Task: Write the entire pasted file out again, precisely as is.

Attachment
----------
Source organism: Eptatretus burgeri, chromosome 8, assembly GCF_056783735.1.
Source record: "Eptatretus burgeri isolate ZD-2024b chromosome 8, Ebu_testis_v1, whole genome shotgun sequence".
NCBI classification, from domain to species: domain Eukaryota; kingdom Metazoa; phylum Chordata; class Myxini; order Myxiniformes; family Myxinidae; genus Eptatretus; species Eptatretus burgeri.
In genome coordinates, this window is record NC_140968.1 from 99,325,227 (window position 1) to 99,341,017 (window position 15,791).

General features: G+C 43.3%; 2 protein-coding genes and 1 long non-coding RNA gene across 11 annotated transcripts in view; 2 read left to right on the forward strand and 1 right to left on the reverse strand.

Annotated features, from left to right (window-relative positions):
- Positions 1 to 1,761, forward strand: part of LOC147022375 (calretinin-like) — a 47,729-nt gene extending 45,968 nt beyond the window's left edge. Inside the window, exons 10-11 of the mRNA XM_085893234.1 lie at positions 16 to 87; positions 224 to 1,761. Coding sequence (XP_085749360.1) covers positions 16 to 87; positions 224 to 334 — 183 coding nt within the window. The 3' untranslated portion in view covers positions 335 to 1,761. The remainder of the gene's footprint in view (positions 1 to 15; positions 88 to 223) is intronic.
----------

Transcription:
Source organism: Eptatretus burgeri, chromosome 8, assembly GCF_056783735.1.
Source record: "Eptatretus burgeri isolate ZD-2024b chromosome 8, Ebu_testis_v1, whole genome shotgun sequence".
NCBI classification, from domain to species: domain Eukaryota; kingdom Metazoa; phylum Chordata; class Myxini; order Myxiniformes; family Myxinidae; genus Eptatretus; species Eptatretus burgeri.
In genome coordinates, this window is record NC_140968.1 from 99,325,227 (window position 1) to 99,341,017 (window position 15,791).

General features: G+C 43.3%; 2 protein-coding genes and 1 long non-coding RNA gene across 11 annotated transcripts in view; 2 read left to right on the forward strand and 1 right to left on the reverse strand.

Annotated features, from left to right (window-relative positions):
- Positions 1 to 1,761, forward strand: part of LOC147022375 (calretinin-like) — a 47,729-nt gene extending 45,968 nt beyond the window's left edge. Inside the window, exons 10-11 of the mRNA XM_085893234.1 lie at positions 16 to 87; positions 224 to 1,761. Coding sequence (XP_085749360.1) covers positions 16 to 87; positions 224 to 334 — 183 coding nt within the window. The 3' untranslated portion in view covers positions 335 to 1,761. The remainder of the gene's footprint in view (positions 1 to 15; positions 88 to 223) is intronic.